Current Legal Issues
- BANKING AND FINANCIAL SERVICE
- Banks are of three kinds:
- National bank, whose capital is owned by one or more persons.
- State owned bank, whose capital is raised by government funds.
- Company bank, whose capital comprises government stake and
public money in the form of share holdings.
- (1) It is not permissible to take loan from a national bank on
a condition of earning interest, because it is usury that is haraam.
If one took loan as such, the loan is in order, but the condition is
Payment of interest [by the bank] and receipt [by the customer]
thereof in fulfilment of the condition is haraam.
- However, to avoid involvement in usury transactions, you may
resort to one or more of the following ways:
- Purchase something from the owner of the bank, or its
agents, at the rate of, say 10% or 20% higher than the
market value, so that the bank may give you some money by
way of a loan for a specified period. It may, then, be said
that this loan is permissible and is free from usury.
However, it is not free from ishkal.
Avoiding it is, therefore, recommended as a matter of ihtiyat
luzumi. The same goes for the gift, hiring, and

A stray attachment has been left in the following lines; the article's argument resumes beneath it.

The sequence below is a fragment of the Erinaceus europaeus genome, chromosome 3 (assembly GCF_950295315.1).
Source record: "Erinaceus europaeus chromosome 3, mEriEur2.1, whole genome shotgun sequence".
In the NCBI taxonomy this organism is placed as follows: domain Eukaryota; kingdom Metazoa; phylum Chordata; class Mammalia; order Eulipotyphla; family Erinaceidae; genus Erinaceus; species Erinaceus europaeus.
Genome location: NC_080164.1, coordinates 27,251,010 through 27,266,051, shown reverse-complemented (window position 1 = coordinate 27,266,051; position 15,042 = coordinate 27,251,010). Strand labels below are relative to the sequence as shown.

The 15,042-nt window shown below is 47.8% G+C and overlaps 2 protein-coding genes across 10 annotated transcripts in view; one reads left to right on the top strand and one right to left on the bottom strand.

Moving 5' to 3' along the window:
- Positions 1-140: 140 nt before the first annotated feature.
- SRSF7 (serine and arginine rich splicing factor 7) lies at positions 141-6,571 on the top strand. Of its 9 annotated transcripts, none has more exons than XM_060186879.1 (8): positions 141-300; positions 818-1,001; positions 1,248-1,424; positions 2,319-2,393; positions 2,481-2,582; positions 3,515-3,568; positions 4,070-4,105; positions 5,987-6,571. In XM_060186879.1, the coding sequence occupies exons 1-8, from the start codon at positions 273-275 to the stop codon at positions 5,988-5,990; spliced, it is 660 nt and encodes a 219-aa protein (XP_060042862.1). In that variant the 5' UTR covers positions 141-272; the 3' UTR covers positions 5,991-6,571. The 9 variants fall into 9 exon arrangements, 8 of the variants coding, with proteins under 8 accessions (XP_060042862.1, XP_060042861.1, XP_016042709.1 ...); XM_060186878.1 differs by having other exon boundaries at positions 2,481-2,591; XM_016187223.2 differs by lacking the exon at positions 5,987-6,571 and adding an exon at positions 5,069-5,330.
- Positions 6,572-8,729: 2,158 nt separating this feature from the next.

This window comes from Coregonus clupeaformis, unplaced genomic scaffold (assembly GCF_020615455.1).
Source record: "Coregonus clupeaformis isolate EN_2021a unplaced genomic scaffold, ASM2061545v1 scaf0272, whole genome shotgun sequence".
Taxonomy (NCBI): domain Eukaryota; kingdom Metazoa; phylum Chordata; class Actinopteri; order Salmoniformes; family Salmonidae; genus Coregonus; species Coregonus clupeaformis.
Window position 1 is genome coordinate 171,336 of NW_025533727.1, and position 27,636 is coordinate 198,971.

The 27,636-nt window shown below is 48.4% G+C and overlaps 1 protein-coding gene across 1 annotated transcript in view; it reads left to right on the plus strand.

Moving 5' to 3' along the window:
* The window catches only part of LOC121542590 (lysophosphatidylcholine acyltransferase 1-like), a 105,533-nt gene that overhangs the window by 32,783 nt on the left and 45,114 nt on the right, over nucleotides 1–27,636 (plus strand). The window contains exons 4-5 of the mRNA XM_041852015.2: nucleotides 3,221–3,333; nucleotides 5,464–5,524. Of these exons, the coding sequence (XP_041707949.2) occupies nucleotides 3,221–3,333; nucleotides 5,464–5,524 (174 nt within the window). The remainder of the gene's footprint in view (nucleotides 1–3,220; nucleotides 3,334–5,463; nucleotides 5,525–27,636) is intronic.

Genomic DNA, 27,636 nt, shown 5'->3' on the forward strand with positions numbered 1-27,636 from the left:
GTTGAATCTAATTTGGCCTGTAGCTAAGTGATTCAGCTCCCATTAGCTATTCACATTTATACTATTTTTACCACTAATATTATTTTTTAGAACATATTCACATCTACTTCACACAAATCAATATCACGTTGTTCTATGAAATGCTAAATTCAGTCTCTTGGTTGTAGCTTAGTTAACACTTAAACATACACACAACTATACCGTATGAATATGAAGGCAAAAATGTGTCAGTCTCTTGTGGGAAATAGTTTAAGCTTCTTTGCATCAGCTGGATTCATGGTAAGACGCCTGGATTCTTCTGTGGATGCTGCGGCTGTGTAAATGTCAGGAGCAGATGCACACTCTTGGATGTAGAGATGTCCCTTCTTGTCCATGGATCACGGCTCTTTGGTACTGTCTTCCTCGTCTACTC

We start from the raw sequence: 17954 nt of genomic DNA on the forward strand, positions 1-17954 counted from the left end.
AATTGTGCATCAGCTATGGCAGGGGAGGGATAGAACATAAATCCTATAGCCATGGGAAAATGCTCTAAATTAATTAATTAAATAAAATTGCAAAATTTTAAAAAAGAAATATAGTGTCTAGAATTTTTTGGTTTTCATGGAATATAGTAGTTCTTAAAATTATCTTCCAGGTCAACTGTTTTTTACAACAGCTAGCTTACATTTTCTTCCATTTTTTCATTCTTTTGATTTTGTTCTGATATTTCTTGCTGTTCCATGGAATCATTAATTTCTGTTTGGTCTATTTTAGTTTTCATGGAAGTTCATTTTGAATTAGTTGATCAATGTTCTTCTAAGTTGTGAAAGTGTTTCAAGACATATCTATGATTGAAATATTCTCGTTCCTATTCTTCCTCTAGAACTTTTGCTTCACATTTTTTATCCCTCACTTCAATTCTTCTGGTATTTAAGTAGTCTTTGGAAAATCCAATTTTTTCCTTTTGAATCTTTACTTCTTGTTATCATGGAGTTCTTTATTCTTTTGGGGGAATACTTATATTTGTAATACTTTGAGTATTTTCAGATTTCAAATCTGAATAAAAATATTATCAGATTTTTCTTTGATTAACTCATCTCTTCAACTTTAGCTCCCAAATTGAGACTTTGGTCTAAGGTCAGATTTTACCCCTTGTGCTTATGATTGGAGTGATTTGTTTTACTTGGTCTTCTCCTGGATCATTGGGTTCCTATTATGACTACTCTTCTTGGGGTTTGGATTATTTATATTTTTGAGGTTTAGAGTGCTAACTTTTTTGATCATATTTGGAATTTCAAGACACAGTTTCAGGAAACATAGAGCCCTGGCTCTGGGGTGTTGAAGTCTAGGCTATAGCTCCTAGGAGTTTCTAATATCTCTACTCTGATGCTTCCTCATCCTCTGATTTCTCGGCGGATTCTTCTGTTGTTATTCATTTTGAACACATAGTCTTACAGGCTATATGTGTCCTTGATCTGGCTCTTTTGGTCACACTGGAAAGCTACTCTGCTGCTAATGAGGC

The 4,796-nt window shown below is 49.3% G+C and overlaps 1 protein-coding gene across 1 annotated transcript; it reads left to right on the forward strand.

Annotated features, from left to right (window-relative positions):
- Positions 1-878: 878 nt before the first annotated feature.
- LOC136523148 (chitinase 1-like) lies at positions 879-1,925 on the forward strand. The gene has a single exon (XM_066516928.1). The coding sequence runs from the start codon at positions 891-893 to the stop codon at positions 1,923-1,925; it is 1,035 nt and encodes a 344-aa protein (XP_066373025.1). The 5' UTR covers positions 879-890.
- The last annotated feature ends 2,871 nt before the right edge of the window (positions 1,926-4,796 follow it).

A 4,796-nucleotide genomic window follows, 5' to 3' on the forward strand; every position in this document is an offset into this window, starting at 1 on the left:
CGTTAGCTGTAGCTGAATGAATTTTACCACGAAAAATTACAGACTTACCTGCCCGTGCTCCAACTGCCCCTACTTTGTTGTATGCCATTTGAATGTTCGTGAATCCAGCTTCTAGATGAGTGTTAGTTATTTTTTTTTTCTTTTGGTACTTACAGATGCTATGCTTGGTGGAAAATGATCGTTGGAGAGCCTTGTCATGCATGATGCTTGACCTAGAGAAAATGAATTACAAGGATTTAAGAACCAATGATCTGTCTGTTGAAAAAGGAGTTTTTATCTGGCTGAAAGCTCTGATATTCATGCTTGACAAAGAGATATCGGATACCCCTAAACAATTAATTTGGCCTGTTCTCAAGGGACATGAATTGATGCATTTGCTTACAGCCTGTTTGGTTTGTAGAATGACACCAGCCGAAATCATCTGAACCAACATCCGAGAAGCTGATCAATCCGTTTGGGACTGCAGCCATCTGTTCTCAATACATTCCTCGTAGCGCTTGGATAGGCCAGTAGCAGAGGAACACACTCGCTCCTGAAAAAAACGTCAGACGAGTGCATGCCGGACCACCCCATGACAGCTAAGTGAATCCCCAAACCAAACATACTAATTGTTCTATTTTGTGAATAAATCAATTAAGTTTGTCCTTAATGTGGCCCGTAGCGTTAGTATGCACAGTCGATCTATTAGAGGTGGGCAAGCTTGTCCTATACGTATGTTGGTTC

mutual agreement of loans concluded with strings attached.
The same rule, of making the loan conditional on
preferential treatment, applies to making delay in repayment
- Exchange the loan for sale. Suppose the bank sold a sum of
money, say a hundred Dinars for a hundred and twenty, that
you must pay back in two months' time.
However, though this is not a usury loan per se, yet
its validity is a question of ishkal.
Of course, there is no objection to the bank selling an
amount of money, say a hundred Dinars, to be paid back in
two months' time. The deferred sum would then be made into a
different currency, the value of which is larger than the
hundred Dinars according to the exchange rates in a measure
commensurate with that portion constituting the difference
between the hundred and the hundred and twenty Dinars. At
the end of the stipulated period, the bank may take from the
customer the specified currency or its equivalent in Dinars,
so that the debt could be settled not in kind.
- The bank may sell goods to the customer for a certain
amount, say a hundred and twenty Dinars, to be paid back in
two months' time. The bank will then buy it back from the
customer for a cash price that is lower, say a hundred
Dinars. This, too, is not in order if a provision is made in
the first transaction of sale that the bank shall buy back
the goods for a cash price that is lower than the credit